Nearly half of all college graduates don't find a job in their field of study. Get advice on how to start your career.
Some college students send out dozens of resumes, hoping to land a job. Many of them don't even get a phone call for an interview.
Yoland Owens is a recruiting specialist who works with college graduates who are looking to find work in their field of study.
She recommends that job seekers hang out with people who already have jobs.
This is important because some companies have employee referral programs. That means there is a monetary incentive for recommending you.
Networking is critical, but Yolanda says you shouldn't give someone your resume until you've had at least three meaningful contacts with them.
"Someone who doesn't know you from a can of paint is not going to trust you enough to be able to recommend you for a position," said Yolanda.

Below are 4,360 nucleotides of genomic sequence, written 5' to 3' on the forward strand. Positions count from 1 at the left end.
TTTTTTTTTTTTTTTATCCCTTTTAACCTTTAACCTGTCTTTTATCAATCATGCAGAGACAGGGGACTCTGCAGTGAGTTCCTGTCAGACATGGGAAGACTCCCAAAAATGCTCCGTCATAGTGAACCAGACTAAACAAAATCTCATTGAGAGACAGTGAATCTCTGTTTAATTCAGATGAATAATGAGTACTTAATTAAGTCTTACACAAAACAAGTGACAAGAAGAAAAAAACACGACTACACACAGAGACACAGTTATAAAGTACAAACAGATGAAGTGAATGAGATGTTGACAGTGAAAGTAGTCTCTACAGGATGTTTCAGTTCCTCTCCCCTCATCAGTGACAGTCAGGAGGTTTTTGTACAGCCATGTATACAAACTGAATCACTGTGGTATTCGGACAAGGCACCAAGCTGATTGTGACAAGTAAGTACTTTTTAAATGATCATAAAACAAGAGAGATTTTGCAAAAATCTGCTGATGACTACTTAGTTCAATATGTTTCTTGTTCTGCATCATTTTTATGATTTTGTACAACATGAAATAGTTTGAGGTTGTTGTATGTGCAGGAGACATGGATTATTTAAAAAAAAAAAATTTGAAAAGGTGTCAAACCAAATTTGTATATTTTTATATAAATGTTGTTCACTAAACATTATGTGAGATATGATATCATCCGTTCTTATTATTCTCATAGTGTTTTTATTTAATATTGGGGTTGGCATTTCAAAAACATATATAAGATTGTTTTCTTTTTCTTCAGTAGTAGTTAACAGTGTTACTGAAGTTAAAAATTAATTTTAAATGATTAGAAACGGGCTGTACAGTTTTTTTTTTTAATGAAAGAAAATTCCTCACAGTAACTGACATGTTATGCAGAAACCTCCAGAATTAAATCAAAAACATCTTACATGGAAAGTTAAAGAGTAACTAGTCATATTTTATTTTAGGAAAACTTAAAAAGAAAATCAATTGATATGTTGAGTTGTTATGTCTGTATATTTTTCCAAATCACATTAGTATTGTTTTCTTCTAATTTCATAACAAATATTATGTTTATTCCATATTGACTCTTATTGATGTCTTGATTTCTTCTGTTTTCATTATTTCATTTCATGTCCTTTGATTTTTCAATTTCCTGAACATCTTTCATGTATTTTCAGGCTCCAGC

While applying for jobs, it is also a good idea to clean up your presence on social networking websites like Facebook. Look for any questionable pictures and delete them.
She also recommends you make your resume as specific as possible and quantify it. Don't just say you raised money, say how much you raised.
Yolanda also recommends you make you resume simple. Write in bullet points, not paragraphs.
Give the employer three weeks to process your resume and contact you.
Once you get an interview, she recommends you do some preparation.
"Make sure you prepare a couple of stories about yourself that really display your leadership, your confidence and what you've done to improve your role," said Yolanda.